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Review

Review: LifeProof Fre Power turns iPhone into a long-lived, ruggedized giant

LifeProof's Fre Power case promises to make an iPhone 6 virtually indestructible, both literally and in terms of battery life —and in that it mostly succeeds, even if there are sometimes tradeoffs to cope with.




Like other LifeProof cases, the Fre (pronounced "free") Power is above all advertised as dirtproof, snowproof, drop-proof, and waterproof. The manual in fact insists on testing the waterproofing immediately, before inserting an iPhone, by submerging the assembled case in a bowl of water for 30 minutes.

In this small-scale testing, at least, the Fre Power did well. When we checked, the inside appeared dry, except for a handful of tiny drops we suspect landed there after cracking open the case. Officially the product should be able to last an hour at depths down to 6.6 feet, assuming everything is assembled properly.

That process can be a little tricky, mind you. Although there are just two layers, snapping them together requires so much force that we had to lay the bottom one down on a desk or table to push down with both hands —another thing the manual recommends, incidentally. Before this, an O-ring had to be pressed into some tiny crevices.

Testing drop protection was a little too risky, but it's safe to say that the case is built like a tank —every surface except for the screen protector is covered in thick rubber or plastic, and because it has an integrated battery, it's especially tough in the back. Raised bezels should make it extremely difficult to crack or shatter an iPhone's display.




The battery is of course one of the main reasons to buy the Fre Power over other rugged cases, and it performs about as well as one could hope for. It's rated at 2,600 milliamp-hours, which is about enough to fully recharge an iPhone.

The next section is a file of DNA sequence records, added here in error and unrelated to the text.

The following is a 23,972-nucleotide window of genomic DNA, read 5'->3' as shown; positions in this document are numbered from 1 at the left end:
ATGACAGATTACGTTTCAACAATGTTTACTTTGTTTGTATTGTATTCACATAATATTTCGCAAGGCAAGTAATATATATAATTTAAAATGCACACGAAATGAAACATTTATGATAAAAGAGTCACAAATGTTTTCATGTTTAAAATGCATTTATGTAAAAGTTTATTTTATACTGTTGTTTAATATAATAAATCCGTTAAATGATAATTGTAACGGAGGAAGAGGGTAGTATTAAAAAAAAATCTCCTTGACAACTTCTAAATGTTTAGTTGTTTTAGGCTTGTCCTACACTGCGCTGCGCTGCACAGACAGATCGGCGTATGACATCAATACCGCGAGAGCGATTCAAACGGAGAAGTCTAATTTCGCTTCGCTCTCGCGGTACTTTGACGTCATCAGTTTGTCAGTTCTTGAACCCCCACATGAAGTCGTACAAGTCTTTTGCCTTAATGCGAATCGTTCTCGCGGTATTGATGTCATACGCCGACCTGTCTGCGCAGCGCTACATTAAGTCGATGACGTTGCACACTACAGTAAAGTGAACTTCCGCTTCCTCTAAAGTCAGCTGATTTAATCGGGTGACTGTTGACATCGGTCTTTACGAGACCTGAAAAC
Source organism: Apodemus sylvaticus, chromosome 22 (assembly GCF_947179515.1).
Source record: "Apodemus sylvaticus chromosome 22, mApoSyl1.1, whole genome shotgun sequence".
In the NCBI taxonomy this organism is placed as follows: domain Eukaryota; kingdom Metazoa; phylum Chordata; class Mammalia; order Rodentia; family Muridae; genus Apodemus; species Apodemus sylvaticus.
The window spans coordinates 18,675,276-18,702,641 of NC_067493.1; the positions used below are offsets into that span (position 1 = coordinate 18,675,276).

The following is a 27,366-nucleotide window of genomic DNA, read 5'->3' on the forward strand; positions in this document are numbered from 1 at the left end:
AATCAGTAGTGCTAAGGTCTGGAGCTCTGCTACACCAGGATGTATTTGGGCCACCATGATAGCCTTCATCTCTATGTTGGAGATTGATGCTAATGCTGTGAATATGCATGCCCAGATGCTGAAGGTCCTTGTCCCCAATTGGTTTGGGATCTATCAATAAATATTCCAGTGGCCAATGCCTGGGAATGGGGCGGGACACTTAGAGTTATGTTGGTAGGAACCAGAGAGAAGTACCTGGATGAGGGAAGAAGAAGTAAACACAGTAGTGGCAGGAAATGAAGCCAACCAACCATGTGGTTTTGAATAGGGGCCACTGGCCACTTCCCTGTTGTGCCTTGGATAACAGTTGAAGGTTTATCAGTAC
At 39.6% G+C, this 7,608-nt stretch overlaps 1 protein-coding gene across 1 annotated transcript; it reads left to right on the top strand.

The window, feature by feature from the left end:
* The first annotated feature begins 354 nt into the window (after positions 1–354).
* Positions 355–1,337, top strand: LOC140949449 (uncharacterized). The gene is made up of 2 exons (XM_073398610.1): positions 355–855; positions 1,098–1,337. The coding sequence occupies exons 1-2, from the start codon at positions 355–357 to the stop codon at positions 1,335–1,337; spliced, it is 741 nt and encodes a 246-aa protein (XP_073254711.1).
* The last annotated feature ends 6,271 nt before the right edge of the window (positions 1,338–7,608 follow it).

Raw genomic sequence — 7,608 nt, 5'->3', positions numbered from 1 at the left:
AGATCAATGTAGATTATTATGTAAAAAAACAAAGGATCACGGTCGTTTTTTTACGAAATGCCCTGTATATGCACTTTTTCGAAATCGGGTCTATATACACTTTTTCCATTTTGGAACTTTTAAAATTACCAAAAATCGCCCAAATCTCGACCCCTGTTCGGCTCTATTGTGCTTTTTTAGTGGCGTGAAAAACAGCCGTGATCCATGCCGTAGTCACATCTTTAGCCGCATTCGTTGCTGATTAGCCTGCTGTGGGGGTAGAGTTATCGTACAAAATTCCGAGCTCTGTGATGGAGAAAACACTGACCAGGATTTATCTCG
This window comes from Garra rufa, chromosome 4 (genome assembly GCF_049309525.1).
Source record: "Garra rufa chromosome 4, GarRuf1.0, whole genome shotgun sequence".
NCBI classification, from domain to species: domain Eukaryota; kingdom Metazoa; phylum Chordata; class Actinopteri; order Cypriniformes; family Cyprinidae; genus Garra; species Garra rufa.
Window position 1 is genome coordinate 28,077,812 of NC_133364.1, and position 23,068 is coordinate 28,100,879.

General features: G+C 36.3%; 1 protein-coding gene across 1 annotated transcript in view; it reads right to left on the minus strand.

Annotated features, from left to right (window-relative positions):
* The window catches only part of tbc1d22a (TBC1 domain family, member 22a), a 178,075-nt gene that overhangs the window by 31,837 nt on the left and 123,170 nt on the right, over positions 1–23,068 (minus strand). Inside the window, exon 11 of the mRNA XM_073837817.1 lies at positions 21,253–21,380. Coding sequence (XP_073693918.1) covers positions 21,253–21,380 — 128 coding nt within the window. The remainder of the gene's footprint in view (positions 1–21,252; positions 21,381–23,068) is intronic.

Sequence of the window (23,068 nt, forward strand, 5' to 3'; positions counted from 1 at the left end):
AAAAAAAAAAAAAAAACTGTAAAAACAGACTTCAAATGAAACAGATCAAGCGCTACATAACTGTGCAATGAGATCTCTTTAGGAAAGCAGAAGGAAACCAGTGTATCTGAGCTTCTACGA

We let our iPhone drain its internal reserve down to 10 percent over a span of 24 hours before switching the case's battery on. Within two hours the phone was back up to 99 percent with some marginal case power to spare, although the phone never managed to reach 100 percent until it was plugged in.

That leads us to some of the flaws with the case. For one, forget about charging its battery from a computer's USB connection —while it technically works, it's so slow as to be completely impractical. A wall outlet is the only real option, if a non-issue for people who charge their phone overnight.

More significant is that while the case needs just one port for charging itself and an iPhone, as well as syncing, it's a micro USB connection that can render a lot of Lightning accessories useless. A hinged lid would prevent the case from working with some docks anyway, which is a sin even in an era of Bluetooth speakers and Wi-Fi sync.




The case also affects the feel of using an iPhone. The screen protector is a little mushy, for lack of a better word, especially the thinner portion over the home button. The power and volume buttons become a little less responsive, and for whatever reason, the mute switch suddenly has to be flipped in reversed directions to turn it on and off.

That being said, it all functions well enough to be liveable. There's no pressing repeatedly to get Touch ID or the touchscreen to work.

The biggest obstacle for some people will simply be how huge and heavy the Fre Power is. It makes an iPhone 6 seem almost as large as a 6 Plus, and far weightier and thicker than either. There are some pockets and car mounts it just won't fit.

Conclusion



If a person is willing to accept these sacrifices, though, the Fre Power is a great choice. More than just about any other case, it removes the stress of carrying around a smartphone. There's no worry about dropping an iPhone on a sidewalk or running out of power on a long trip.

The real question is whether it's worth spending $130 on a case, especially when many people replace their phone every two or three years. For the average person, perhaps not, but people who absolutely need protection and extra battery life should be more than satisfied.

Score: 4.5 out of 5



Pros:
  • Tough as nails
  • Fully waterproof
  • Doubles battery life
  • Charges and syncs through single port


Cons:
  • Expensive
  • Bulky and heavy
  • Micro USB port renders Lightning accessories unusable
  • Makes buttons less responsive


Where to buy



The Fre Power is available for $130 from Best Buy or directly from LifeProof.